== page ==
Humans Exaggerate the Positive

Optimism saves us from seeing the world too accurately.

Posted May 03, 2018

“Humankind cannot bear too much reality” as poet T. S. Eliot put it. We see the world through rose-tinted glasses. Without them, we may get into trouble.

Positive psychology, as this recent field is called, suggests many good reasons for the evolution of an optimistic bias (1).

The Optimism Filter

The bias towards optimism may affect health. This phenomenon was suggested by the fact that people suffering from depression give more accurate answers when asked to assess their chances of victory in a game of chance (2). In other words, healthy individuals convince themselves that they are more likely to win than is truly the case. Evidently, the healthy population perceive themselves as winners.

This positive slant reveals itself in many areas of our lives. On the dating front, the majority of men see themselves as physically attractive. A casual visit to any random gathering of people is probably enough to convince most women that this cannot be true (2). Women evaluate their own attractiveness more accurately, possibly because the standards of attractiveness are more exacting, and because level of physical appeal has more of an impact in their social lives.

Another realm of our lives that is affected by a positivity bias is business investment and speculation. Once again we find that many men consider themselves to be talented investors whereas women are more realistic, as I pointed out in an earlier post. Interestingly, many women are convinced that men are better investors and seek male financial advisers.

The data say otherwise. Amongst individual investors, women produce consistently better returns. They do this by avoiding two key vices, excessive risk-taking and excessive trading.

Thanks to positive psychology, we are realizing that even if optimism is bad for investors, it is good for health and life expectancy (3). This fact suggests possible reasons for the evolution of an optimistic bias.

Darwinian Explanation

Optimism has some clear benefits that were highlighted by positive psychology and these would likely have improved survival and reproductive success amongst our ancestors.

Survival would have been favored by health advantages. Optimists seem to have more robust immune systems, helping them to fight off infections and diseases. This means that they live longer and can invest more in their children and grandchildren.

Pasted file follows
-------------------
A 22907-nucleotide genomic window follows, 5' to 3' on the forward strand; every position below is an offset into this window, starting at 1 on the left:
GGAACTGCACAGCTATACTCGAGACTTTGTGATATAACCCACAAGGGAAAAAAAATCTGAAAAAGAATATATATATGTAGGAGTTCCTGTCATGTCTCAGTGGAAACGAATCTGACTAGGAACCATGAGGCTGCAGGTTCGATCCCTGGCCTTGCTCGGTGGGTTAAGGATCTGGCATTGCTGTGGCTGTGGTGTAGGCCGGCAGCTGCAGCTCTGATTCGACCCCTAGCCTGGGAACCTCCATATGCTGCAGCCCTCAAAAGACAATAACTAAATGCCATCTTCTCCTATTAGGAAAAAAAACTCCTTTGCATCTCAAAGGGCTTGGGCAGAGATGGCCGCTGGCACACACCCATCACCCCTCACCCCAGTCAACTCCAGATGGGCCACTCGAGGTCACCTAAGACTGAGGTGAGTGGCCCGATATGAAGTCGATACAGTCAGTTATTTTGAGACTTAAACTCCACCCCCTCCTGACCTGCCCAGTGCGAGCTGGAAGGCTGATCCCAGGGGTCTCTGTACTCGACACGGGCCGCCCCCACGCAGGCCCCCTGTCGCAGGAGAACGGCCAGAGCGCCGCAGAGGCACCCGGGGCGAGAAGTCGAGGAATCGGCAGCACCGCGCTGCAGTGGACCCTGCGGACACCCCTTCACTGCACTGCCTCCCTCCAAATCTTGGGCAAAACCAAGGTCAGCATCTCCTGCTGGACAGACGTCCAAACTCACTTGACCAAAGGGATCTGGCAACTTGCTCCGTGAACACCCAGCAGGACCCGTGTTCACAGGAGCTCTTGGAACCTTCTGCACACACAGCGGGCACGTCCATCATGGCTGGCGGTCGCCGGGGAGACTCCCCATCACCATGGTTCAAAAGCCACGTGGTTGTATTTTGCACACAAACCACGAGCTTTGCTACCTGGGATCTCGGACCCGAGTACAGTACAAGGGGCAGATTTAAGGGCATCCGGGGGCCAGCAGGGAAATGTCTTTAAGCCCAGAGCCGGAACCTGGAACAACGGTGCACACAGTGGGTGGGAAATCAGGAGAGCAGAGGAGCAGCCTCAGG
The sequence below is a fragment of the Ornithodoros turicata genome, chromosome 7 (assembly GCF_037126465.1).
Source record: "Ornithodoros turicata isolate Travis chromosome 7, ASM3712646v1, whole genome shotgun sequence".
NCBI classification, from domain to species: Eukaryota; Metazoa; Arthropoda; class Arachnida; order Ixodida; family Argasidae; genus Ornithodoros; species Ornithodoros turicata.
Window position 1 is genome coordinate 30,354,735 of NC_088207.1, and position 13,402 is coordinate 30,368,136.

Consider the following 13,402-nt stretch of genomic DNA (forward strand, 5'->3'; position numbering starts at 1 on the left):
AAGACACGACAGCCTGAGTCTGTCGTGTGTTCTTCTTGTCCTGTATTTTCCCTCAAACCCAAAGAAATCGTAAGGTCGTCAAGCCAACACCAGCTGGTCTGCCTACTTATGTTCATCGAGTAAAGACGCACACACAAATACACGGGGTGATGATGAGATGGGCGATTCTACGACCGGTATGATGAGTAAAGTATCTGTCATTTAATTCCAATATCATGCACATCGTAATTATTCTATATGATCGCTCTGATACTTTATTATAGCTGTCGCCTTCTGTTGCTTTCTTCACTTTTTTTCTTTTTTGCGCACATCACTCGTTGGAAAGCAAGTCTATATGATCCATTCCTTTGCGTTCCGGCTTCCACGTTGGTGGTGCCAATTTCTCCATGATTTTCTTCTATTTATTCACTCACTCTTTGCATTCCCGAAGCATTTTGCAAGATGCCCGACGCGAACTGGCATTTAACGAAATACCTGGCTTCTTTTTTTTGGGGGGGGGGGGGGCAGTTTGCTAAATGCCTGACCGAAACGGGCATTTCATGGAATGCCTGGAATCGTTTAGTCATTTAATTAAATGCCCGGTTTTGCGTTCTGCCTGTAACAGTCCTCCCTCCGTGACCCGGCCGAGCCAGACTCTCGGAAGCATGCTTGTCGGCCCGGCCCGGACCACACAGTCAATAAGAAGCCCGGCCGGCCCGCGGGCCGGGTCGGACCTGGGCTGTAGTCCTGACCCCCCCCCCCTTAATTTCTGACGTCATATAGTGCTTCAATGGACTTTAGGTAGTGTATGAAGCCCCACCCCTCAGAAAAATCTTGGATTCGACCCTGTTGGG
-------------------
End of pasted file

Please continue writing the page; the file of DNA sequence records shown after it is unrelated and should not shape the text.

If healthier, they may be more socially active and better at forming alliances that would have beneficial consequences for their reproductive success, and that of their relatives.

Another bonus is that in addition to being more socially attractive, they may also be perceived as more sexually attractive given that these characteristics are correlated, particularly for men whose social prominence is generally attractive to women. Optimistic men may be more likely to make romantic advances to potential partners that would favor reproductive success.

There are risks attached to all kinds of risk-taking, of course. Those who are socially active risk offending others and getting involved in quarrels that may lead to damaging physical aggression and it is well known that men get into more serious disputes when they are actively dating (5).

On average, women are slightly lower on risk taking but that difference is currently disappearing. This may be because their survival was more important for the survival of children, favoring a more conservative approach to risk-taking. So excessive optimism would have had Darwinian costs if it promoted too much risk-taking.


It is healthy in terms of bodily well being and psychology if we can pick ourselves up after the many disappointments and failures we all experience. A dose of optimistic perception, including self-perception, may be what the doctor ordered.

Too much reality may hurt us. We do not perceive our lives accurately. After all, we evolved to be good at surviving, and reproducing, not to be ontological philosophers.


1 Seligman, M. E. P. (2012). Flourish: A visionary new understanding of happiness and well-being. New York: Atria Books.

2 Carson, R. C., Holton, S. D., and Shelton, R. C. (2010). Depressive realism an clinical depression. Behaviour Research and Therapy, 49, 257-265.

3 Jackson, L. (1992). Physical appearance and gender: Sociobiological and sociocultural perspectives. Albany: State University of New York Press.

4 Seligman, M. E. P. (1990). Learned optimism. New York: Alfred A. Knopf.

5 Barber, N. (2009). Countries with fewer males have more violent crime: Marriage markets and mating aggression. Aggressive Behavior, 35, 49-56.